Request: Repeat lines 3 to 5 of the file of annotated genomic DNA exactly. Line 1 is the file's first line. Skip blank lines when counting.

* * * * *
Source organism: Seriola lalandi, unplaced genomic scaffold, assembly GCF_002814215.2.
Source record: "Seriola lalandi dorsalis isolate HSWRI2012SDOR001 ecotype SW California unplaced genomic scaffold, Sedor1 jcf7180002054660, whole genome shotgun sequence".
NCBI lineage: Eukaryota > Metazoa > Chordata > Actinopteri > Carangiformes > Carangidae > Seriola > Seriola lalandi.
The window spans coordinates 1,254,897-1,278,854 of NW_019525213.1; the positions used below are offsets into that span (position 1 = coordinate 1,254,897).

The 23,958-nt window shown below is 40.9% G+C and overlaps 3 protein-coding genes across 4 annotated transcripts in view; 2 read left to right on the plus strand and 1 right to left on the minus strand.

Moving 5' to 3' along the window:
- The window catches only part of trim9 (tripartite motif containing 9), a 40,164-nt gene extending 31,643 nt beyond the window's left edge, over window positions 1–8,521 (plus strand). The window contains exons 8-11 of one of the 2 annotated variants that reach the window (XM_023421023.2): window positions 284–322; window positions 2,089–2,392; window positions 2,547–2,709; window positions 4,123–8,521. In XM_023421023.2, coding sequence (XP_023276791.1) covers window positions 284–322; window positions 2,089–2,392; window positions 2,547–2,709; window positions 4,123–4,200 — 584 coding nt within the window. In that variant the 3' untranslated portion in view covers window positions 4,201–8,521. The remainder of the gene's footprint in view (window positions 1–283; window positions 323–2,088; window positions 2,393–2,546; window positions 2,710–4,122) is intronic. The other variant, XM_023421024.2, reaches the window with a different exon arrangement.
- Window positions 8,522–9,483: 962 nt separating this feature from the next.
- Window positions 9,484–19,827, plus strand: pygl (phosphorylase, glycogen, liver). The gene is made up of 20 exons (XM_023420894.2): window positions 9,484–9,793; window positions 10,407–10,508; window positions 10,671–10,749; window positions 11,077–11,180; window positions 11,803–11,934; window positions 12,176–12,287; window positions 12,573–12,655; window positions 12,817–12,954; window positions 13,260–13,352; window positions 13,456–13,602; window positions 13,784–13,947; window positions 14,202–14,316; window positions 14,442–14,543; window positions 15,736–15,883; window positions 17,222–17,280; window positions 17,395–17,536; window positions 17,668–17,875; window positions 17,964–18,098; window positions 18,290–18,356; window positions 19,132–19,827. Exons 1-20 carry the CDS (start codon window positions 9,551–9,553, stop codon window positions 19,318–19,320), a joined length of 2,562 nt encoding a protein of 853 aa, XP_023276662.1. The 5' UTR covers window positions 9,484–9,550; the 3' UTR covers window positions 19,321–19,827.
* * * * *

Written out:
NCBI lineage: Eukaryota > Metazoa > Chordata > Actinopteri > Carangiformes > Carangidae > Seriola > Seriola lalandi.
The window spans coordinates 1,254,897-1,278,854 of NW_019525213.1; the positions used below are offsets into that span (position 1 = coordinate 1,254,897).

The 23,958-nt window shown below is 40.9% G+C and overlaps 3 protein-coding genes across 4 annotated transcripts in view; 2 read left to right on the plus strand and 1 right to left on the minus strand.